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April 23, 2020

Stroock Special Bulletin

By: Jeffrey R. Keitelman, Kim Pagotto,

In a series of legislative actions taken by the D.C. City Council and signed by the Mayor, the District of Columbia has enacted some of the most stringent regulations in the country regarding commercial rent and mortgage relief, which go beyond the eviction and foreclosure moratoria passed to date. While the legislation was passed on both “emergency” and “temporary” bases, commercial landlords and lenders are struggling to understand the implications. There are a lot of outstanding questions even with the recent amendments attempting to fill in the blanks. Below is a general overview of the legislation as it stands today.

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On April 7, 2020, the Council passed supplemental COVID response legislation[1] in the form of the COVID-19 Response Supplemental Emergency Amendment Act of 2020 (as amended, the “Act”), which extended additional relief to residents and businesses impacted by the coronavirus pandemic in D.C. As “emergency” legislation officially enacted on April 10, 2020, the Act will be in effect for no more than 90 days.[2] The Council also introduced a “temporary” version of the legislation that will be in effect for no more than 225 days following the applicable congressional review period once that review is conducted.

The Act expanded upon several areas of relief, and included mortgage relief language requiring mortgage lenders that make or hold[3] a residential mortgage loan or commercial mortgage loan under the jurisdiction of the Commissioner of the Department of Insurance, Securities and Banking (“DISB”) to offer certain borrowers a 90-day deferral of their mortgage payments.

On April 21, 2020, the Council implemented a series of additional resolutions and “technical amendments” to the Act that (i) addressed gaps and ambiguities in the original Act that had been raised by a number of industry and consumer groups, (ii) extended the rent increase freeze (originally applicable only to residential leases) to commercial tenants, and (iii) included mortgage lenders as covered entities, required notice of approved deferral applications, and clarified the amount a landlord could require a tenant to repay following the deferral period. (The Supplemental Emergency Act’s definition of “mortgage lender” specifically excludes the Federal Home Loan Mortgage Corporation, the Federal National Mortgage Association, and the Government National Mortgage Association.)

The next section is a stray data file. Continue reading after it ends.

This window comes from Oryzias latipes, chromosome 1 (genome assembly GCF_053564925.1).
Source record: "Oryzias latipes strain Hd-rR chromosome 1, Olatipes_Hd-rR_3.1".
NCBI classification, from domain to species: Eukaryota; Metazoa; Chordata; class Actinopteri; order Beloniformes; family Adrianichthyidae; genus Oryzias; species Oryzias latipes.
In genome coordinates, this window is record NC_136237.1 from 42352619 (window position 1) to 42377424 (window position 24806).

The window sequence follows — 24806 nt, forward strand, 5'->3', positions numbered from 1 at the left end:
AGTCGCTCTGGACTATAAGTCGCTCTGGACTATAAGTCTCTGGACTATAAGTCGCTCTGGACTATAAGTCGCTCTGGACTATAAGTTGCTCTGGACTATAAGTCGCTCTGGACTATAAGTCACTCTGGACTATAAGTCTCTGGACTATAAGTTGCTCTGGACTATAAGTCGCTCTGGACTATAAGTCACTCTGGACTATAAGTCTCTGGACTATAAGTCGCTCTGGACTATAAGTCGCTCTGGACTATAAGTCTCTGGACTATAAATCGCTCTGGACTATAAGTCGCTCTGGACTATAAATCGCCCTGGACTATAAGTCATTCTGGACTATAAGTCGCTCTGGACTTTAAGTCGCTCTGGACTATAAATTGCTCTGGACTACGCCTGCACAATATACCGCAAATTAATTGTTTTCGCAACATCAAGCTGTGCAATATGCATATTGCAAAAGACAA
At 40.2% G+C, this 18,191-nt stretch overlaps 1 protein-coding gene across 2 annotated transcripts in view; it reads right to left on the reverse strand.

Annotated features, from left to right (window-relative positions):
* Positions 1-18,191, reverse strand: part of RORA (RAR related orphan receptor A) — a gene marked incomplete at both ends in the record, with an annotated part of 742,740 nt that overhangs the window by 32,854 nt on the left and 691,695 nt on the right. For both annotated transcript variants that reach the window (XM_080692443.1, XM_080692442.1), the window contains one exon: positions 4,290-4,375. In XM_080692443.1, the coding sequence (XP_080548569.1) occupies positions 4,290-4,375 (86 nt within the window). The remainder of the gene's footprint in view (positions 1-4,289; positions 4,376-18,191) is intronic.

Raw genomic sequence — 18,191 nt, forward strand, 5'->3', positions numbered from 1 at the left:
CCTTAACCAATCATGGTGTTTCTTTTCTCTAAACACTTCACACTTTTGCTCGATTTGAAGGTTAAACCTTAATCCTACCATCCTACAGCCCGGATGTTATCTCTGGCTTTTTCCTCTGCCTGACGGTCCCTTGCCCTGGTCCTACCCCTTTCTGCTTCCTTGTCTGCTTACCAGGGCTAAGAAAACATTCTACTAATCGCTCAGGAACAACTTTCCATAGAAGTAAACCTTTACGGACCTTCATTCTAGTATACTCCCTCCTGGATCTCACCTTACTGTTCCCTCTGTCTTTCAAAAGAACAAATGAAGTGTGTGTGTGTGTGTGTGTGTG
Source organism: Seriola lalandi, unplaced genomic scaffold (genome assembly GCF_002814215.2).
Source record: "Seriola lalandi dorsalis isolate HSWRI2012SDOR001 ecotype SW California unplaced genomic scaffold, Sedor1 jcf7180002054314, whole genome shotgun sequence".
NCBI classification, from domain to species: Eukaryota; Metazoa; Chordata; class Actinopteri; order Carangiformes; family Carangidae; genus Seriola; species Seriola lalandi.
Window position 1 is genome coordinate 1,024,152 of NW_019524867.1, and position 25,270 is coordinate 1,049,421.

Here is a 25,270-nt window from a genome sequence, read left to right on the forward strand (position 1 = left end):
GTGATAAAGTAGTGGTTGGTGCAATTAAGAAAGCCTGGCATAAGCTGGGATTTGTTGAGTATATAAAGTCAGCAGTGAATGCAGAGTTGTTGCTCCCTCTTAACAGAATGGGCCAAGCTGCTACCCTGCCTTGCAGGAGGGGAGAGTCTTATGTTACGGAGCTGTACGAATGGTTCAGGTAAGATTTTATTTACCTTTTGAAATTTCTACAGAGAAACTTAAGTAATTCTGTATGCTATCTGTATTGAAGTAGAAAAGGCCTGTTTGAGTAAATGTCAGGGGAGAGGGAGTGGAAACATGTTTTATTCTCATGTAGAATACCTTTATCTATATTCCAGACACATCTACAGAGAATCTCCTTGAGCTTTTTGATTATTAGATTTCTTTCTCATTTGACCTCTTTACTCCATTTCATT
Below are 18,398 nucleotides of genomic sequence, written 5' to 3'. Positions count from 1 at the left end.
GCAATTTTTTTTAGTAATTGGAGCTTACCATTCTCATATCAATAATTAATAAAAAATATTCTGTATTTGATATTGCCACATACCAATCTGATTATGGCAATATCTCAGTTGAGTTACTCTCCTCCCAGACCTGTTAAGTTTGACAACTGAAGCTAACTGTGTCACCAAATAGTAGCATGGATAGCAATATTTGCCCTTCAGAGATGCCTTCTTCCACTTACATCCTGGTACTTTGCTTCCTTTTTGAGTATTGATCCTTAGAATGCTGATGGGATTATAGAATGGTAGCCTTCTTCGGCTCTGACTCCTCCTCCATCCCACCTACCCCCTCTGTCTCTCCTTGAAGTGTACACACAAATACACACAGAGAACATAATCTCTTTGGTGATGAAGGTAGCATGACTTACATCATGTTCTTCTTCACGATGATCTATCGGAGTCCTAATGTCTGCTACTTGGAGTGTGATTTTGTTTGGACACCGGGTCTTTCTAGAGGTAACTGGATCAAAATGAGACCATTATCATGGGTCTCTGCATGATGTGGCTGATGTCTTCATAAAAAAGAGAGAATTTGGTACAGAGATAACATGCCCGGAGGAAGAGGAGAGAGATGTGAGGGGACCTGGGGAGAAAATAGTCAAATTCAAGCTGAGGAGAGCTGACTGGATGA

Mortgage Relief (Deferment Program for Borrowers):

Section 202 of the Act sets forth mortgage relief provisions directing mortgage lenders[4] that make or hold residential or commercial mortgage loans under the jurisdiction of the DISB to develop a deferment program for borrowers that, at a minimum:

1. Grants at least a 90-day interest-free deferment of the monthly payment of principal and interest on a mortgage;

2. Waives any fees accrued during the pendency of the public health emergency;[5] and

3. Does not report to any credit bureau any derogatory information resulting from the deferral.

The deferment program applies during the period of time for which the Mayor has declared a public health emergency[6] and for 60 days thereafter (the “Deferment Period”).  While fees are expressly prohibited, it is unclear if a mortgage lender may charge additional interest on any deferred payment, invoke reserve payments or exercise other rights under a particular mortgage that are not otherwise expressly prohibited under the Act.

Exemption: A property for which a mortgage foreclosure proceeding was initiated, or for which a mortgage lender exercised its right to accelerate the balance and maturity of a loan, on or before March 11, 2020, is exempt.

Applying for the Deferment Program:

Mortgage lenders must make applications for the deferment program available to borrowers online or by telephone, and must approve each application in which a borrower:

1. Demonstrates evidence of financial hardship resulting directly or indirectly from the public health emergency, including an existing delinquency or future ability to make payments; and

2. Agrees in writing to pay the deferred payments within: (i) a reasonable time agreed to in writing by borrower and lender, or (ii) if no reasonable time can be agreed on, five years from the end of the deferment period, or the end of the original term of the mortgage loan, whichever is earlier.

A mortgage lender who receives an application for deferment must retain the application, whether approved or denied, for at least three years after final payment is made on the mortgage or the mortgage is sold, whichever occurs first (even for applications taken over the phone). The Act does not specify what documentation may be required or may satisfy the demonstration of financial hardship.

 Notice Requirements for Mortgage Lenders:

The emergency legislation requires that a mortgage lender that approves an application for deferment must, on or before May 8, 2020, provide notice of all approved applications to the Commissioner of the DISB (on a form prescribed by the Commissioner), which includes the percentage of mortgage deferment approved for and accepted by each borrower. However, the technical amendments to the “temporary” legislation require that a mortgage lender that approves an application for deferment provide notice of all approved applications to the Commissioner “within 15 days after the effective date of this act.” It is unclear if this distinction was intentional or is inadvertent. To the extent a deferment is granted under the emergency legislation prior to May 8, 2020, it is advisable for a mortgage lender to report the same, assuming that the reporting form is available.